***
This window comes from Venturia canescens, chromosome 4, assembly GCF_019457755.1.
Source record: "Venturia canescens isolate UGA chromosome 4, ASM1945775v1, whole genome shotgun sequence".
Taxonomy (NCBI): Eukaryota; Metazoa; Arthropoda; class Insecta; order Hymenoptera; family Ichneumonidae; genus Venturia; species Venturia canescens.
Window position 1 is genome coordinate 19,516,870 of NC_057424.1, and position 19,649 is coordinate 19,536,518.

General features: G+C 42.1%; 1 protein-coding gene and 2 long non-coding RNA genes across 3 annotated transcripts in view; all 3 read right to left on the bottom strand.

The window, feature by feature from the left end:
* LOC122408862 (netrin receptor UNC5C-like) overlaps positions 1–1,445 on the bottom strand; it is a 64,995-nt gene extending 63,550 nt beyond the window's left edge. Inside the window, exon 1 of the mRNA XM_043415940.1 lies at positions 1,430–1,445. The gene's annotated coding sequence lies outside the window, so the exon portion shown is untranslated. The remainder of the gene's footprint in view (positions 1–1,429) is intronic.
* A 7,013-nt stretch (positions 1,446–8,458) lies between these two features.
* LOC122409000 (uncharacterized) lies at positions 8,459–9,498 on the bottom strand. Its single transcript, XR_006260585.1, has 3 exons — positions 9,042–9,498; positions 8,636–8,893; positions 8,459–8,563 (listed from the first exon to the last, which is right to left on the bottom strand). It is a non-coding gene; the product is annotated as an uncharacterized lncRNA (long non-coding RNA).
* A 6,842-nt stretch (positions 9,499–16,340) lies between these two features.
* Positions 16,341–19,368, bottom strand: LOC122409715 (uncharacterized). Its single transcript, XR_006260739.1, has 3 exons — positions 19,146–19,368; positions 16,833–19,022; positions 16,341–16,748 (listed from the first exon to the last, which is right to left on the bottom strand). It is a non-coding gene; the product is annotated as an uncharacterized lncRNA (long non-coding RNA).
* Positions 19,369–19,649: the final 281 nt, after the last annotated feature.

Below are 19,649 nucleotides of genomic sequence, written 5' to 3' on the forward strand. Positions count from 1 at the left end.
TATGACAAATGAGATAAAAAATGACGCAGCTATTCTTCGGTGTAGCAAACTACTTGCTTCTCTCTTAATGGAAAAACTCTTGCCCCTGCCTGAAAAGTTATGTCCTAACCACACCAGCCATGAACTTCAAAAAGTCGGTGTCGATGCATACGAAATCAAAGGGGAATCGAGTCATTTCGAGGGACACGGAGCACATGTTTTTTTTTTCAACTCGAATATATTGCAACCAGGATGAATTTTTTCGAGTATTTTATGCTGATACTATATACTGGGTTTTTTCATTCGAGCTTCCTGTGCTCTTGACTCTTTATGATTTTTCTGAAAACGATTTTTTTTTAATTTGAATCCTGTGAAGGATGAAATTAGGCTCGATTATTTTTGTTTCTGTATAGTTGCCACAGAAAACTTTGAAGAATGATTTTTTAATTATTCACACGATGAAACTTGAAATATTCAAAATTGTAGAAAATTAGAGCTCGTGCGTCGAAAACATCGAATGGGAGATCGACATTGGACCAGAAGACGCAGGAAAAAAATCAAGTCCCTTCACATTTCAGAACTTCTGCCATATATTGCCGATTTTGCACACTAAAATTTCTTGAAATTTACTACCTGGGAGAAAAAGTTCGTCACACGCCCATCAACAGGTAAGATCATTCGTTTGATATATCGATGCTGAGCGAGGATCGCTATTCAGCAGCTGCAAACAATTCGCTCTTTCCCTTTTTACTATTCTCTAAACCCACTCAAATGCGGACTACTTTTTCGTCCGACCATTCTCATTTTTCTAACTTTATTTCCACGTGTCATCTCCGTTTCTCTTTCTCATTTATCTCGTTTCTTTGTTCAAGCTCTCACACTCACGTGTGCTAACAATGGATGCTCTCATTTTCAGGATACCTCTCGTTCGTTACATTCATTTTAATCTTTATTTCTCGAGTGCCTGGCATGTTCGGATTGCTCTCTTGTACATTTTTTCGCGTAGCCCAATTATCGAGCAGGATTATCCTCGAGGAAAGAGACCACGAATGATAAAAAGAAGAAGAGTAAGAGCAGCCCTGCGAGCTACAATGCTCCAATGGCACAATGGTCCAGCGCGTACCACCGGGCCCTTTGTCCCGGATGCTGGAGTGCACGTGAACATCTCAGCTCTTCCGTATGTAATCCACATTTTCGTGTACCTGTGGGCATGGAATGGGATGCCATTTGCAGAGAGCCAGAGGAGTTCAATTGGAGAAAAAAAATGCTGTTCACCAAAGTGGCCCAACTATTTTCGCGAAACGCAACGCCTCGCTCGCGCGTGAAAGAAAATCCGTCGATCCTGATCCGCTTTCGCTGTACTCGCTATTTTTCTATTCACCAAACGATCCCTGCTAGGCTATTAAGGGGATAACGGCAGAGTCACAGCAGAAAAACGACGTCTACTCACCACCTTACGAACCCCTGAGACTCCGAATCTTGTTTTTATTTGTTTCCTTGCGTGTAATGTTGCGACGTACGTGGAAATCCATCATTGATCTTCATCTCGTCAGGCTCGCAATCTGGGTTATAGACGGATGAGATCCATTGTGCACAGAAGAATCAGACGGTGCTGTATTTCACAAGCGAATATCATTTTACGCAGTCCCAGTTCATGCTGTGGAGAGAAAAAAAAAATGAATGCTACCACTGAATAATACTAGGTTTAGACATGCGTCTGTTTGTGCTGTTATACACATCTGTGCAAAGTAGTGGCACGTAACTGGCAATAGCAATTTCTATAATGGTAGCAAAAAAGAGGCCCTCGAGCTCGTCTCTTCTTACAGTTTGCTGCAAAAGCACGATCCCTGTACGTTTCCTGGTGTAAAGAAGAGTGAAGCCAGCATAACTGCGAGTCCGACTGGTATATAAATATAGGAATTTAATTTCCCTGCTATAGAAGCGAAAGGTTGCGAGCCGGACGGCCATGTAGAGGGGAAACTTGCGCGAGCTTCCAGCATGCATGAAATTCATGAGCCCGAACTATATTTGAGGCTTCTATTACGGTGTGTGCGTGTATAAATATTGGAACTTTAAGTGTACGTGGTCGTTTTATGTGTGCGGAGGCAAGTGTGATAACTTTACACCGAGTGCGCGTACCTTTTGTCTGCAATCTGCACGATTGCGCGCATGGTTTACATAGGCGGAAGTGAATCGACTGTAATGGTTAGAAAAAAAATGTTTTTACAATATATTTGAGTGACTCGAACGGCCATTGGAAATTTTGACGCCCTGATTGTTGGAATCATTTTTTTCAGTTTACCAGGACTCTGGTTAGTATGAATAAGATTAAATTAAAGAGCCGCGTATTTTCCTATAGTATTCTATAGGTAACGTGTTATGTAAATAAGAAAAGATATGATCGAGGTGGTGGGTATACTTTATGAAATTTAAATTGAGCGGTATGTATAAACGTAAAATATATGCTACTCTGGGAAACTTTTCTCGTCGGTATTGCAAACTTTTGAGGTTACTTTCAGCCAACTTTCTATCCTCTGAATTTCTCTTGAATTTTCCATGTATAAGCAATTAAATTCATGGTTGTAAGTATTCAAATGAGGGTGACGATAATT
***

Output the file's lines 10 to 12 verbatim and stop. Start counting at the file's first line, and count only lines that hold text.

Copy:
* A 6,842-nt stretch (positions 9,499–16,340) lies between these two features.
* Positions 16,341–19,368, bottom strand: LOC122409715 (uncharacterized). Its single transcript, XR_006260739.1, has 3 exons — positions 19,146–19,368; positions 16,833–19,022; positions 16,341–16,748 (listed from the first exon to the last, which is right to left on the bottom strand). It is a non-coding gene; the product is annotated as an uncharacterized lncRNA (long non-coding RNA).
* Positions 19,369–19,649: the final 281 nt, after the last annotated feature.